Angry LA residents are trying to sabotage Waze data to stop side-street congestion

By Michael Carney , written on November 17, 2014

From The News Desk

We’ve grown accustomed to clashes between consumers and technology companies. But usually these dust ups have to do with issues of privacy or entitlement. Today, in Los Angeles, the hot button issue is traffic.

As TMZ first reported, with a growing number of LA residents turning to the Google-owned social mapping and navigation app Waze in an attempt to avoid the notoriously bad LA traffic, local surface streets and residential neighborhoods are seeing a dramatic up-shoot in through traffic. The result, according to many residents, is added difficulty getting to and from their own homes and a less safe environment for kids. (Pro tip: Always reference the kids in any protest).’s Kenny Morse told CBS LA, “Anything that makes our commute easier is a good thing but if you happen to be on one of those shortcut streets that Waze has just put you onto, the residents have a way of fighting back.”

Understandably frustrated, many such LA residents are looking for solutions beyond simply shaking an angry fist at the latest mobile app craze. The plan coming out of many neighborhood meetings is to use the very same crowdsourcing premise on which Waze ‘s social traffic data is based to sabotage the app and restore balance to LA’s streets.

TMZ writes:

So the neighborhood meetings are all about torpedoing the Waze App, and they think they found a waze.

Here's the plan ... since Waze is based on crowdsourcing, residents are uniting to report congestion in their area so cars are rerouted to other streets.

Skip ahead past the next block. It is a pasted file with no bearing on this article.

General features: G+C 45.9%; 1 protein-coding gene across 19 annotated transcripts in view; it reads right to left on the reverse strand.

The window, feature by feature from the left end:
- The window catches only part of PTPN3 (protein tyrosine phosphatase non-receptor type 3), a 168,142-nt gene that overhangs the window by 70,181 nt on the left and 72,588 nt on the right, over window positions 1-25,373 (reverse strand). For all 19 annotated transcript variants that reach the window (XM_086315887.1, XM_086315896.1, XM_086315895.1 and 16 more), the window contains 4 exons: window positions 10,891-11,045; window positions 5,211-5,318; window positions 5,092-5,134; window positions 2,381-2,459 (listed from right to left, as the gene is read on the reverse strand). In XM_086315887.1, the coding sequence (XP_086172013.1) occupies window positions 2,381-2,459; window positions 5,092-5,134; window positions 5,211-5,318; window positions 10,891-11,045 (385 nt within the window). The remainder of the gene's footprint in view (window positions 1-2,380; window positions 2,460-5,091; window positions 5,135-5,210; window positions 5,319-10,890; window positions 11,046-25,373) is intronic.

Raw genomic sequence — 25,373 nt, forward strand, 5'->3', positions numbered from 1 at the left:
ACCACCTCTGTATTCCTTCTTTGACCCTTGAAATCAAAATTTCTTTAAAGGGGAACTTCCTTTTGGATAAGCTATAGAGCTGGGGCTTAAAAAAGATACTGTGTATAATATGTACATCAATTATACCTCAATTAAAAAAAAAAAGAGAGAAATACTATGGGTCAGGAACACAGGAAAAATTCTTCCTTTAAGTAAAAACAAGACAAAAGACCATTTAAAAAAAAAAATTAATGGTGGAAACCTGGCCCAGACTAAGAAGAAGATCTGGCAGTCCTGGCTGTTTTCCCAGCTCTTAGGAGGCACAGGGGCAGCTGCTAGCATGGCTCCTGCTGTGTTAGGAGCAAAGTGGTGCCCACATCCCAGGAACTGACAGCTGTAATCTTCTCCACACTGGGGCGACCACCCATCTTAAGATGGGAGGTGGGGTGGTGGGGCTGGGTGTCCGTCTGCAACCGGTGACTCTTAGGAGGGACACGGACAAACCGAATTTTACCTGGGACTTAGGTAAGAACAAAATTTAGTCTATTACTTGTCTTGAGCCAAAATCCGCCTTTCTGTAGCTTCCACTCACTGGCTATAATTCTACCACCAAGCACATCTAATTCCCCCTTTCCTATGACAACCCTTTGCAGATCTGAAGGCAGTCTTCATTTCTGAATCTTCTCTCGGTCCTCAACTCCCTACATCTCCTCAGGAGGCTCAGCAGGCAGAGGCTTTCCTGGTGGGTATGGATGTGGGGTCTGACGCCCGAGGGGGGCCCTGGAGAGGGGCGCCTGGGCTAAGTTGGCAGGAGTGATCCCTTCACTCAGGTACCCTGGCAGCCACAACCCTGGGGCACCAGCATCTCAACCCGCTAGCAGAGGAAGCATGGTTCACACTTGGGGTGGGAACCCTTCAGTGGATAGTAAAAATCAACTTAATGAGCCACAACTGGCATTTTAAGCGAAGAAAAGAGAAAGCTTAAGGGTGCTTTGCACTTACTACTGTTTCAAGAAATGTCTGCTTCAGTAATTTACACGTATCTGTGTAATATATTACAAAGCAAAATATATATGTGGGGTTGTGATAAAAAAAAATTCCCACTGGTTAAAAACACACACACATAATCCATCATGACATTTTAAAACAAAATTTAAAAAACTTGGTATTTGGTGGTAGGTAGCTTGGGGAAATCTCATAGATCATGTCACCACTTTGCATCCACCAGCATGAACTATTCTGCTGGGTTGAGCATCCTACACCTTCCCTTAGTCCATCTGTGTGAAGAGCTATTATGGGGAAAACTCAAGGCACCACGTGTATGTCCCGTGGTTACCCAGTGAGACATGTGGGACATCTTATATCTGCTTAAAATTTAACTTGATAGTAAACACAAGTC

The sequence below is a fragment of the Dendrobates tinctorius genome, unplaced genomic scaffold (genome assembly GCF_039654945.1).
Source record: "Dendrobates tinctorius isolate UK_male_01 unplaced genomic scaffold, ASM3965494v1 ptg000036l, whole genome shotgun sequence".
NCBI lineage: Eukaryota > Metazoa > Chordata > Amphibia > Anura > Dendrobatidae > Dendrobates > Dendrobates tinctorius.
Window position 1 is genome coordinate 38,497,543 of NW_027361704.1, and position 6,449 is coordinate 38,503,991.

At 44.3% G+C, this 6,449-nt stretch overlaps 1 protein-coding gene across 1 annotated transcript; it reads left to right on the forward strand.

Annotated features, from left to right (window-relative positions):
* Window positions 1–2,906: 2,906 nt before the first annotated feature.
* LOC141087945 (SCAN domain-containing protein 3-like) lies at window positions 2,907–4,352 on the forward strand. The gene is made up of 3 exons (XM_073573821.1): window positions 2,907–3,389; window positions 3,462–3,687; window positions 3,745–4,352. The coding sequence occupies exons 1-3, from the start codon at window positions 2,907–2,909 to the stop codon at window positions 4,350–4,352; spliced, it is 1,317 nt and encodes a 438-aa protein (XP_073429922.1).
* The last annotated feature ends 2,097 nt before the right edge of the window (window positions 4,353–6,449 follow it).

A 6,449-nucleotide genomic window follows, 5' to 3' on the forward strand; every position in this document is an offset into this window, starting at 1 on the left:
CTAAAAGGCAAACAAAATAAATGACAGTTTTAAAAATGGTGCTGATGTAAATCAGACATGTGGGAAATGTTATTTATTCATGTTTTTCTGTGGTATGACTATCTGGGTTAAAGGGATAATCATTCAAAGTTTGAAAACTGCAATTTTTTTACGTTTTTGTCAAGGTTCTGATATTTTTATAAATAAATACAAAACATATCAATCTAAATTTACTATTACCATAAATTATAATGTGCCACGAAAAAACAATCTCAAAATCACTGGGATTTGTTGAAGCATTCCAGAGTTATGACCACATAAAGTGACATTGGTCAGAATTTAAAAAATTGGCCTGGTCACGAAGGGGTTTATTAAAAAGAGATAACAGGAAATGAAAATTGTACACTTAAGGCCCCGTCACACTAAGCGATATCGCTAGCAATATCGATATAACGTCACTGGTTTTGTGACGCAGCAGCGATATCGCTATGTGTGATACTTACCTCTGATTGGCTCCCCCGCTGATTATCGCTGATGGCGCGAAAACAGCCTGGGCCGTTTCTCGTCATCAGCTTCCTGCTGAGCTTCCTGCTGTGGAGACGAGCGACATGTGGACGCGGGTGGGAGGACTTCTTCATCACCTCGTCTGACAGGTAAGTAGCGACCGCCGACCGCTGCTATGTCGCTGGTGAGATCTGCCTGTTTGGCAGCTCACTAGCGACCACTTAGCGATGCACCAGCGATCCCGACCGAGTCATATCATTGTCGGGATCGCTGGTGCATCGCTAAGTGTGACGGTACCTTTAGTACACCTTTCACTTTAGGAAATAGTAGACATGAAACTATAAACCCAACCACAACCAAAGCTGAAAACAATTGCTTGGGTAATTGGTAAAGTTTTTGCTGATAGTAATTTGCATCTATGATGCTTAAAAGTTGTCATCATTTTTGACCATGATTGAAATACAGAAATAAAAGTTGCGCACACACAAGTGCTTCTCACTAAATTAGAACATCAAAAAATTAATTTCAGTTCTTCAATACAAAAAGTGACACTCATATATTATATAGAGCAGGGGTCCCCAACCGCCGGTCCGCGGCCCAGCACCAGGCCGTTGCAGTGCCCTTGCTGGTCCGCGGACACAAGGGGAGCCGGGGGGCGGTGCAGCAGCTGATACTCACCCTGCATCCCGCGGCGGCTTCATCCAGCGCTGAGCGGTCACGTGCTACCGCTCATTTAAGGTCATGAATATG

It's starting to catch on ... with the possible end game that motorists will go back to where they came from ... the 405. It sounds far fetched, and it may ultimately prove ineffective, but there’s some precedent for this type of data sabotage against Waze. Earlier this year, a team of Israeli computer science grad students at Technion determined that they could use a similar approach, albeit fortified with some savvy hacks to create thousands of fake Waze accounts and GPS signals, to confuse Waze’s algorithms and manipulate the routing recommendations delivered to other users.

The problem, for angry LA residents are two-fold. First, presumably, there aren’t many computer science PhDs in the bunch and thus there will be a serious lack of algorithms with which to supplement any manual data entry efforts. Secondly, the Technion group alerted Waze to its hack and helped the company patch the associated vulnerabilities to prevent a repeat occurrence.

Residents of tony neighborhoods like Santa Monica, Brentwood, and Beverly Hills have every right to dislike the increase in traffic on their streets. And if traffic laws like speed limits are being broken, then their best recourse might be an appeal to local law enforcement. But it’s unlikely that any efforts to trick Waze into routing traffic elsewhere will have much of an effect.

Waze seems to have confirmed as much, with company spokesperson Julia Mossler telling CBS, “Fake, coordinated traffic reports can’t come to fruition because they’ll be negated by the next 50 people that drive down the street passively using Waze.”